Work with Open Identity Exchange points to how online activity could be used to authenticate people for the online identity assurance service
Social media activity could make a significant contribution to the identity authentication in the GOV.UK Verify service, following a project completed recently by the Open Identity Exchange (OIX) for the Government Digital Service (GDS).
The team behind Verify has said this could help the service to cover more of the adult population, especially under-25s.
A Verify blogpost rounds up the findings of the OIX project, which focused on how the certified companies that provide the initial authentication of a person’s identity could use their online activity in the process.
It carried out some user research and made use of a service developed by identity verification specialist Veridu to examine individuals’ activity on social media. This could fulfil Element E, one of the five steps in proving their identity.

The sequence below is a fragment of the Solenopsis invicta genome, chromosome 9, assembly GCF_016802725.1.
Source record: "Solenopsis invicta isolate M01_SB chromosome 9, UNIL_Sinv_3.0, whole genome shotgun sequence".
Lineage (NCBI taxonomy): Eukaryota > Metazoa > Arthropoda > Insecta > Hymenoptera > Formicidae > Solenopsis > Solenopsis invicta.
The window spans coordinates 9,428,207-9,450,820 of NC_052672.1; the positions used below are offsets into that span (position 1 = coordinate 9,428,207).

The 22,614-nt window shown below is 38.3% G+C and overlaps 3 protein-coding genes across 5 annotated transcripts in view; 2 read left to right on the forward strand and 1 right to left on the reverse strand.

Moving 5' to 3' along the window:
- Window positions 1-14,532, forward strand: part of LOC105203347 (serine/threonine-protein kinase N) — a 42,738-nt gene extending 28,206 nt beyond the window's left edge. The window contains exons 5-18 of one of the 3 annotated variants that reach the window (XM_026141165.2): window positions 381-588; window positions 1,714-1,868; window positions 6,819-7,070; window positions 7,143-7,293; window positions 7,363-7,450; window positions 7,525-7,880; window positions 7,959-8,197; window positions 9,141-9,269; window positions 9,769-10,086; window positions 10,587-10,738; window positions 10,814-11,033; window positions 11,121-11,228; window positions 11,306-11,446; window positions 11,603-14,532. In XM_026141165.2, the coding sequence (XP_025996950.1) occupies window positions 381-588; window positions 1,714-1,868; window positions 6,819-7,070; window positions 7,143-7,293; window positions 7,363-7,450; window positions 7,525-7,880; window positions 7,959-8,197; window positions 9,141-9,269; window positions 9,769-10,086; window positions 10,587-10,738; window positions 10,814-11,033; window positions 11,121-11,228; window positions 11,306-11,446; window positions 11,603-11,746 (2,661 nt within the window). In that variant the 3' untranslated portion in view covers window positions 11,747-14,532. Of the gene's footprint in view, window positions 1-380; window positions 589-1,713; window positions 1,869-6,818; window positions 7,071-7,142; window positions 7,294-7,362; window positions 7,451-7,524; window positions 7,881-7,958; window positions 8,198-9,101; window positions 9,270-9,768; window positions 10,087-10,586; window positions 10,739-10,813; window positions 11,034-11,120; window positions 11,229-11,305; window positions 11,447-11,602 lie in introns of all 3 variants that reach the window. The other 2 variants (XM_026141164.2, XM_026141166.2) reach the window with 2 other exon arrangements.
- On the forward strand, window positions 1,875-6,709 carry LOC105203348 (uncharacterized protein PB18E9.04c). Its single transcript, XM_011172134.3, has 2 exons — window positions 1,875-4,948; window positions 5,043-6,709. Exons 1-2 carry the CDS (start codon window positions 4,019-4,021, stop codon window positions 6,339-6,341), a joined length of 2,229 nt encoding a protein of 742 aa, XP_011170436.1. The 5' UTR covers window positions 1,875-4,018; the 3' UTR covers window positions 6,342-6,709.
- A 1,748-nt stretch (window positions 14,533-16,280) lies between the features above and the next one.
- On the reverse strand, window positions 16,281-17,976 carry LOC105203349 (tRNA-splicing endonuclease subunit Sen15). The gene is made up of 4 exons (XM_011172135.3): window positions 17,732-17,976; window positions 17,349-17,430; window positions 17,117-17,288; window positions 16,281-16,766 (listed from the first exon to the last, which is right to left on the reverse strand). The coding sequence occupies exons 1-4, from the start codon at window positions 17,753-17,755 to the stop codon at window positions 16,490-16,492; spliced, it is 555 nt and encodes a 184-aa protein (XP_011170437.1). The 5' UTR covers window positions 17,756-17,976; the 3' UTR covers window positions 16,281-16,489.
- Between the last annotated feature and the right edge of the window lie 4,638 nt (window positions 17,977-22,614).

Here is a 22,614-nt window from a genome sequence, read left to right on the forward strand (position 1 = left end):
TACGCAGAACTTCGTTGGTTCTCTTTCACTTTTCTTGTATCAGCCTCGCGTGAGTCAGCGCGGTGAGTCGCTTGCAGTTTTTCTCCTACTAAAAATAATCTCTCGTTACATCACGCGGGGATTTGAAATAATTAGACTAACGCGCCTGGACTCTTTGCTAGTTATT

The research found that the users were generally amenable to online accounts such as Facebook, LinkedIn and PayPal being used to prove they are who they say they are – more so than in a previous study run in 2013-14 – and that technological developments have made the process more reliable.
“With these advancements the activity history of online accounts is much more valuable in an identity verification context,” the blog says.
The Veridu serve showed that for 86% of the participants their online activity met the requirements of Element E.
This has prompted GDS to forecast that the move could include Verify’s coverage of the adult population by 9% overall, and by 38% for 16-25 year-olds.
GDS said it is now working on a number of projects on how to extend the coverage of the service.
The OIX says in its own report that it expects the research to lead to the development of a commercial beta service. It has recommended that Veridu works with the certified companies on building an online activity verification service that it could provide as a sub-contractor.
Image: Simon Waldherr, Creative Commons through Wikimedia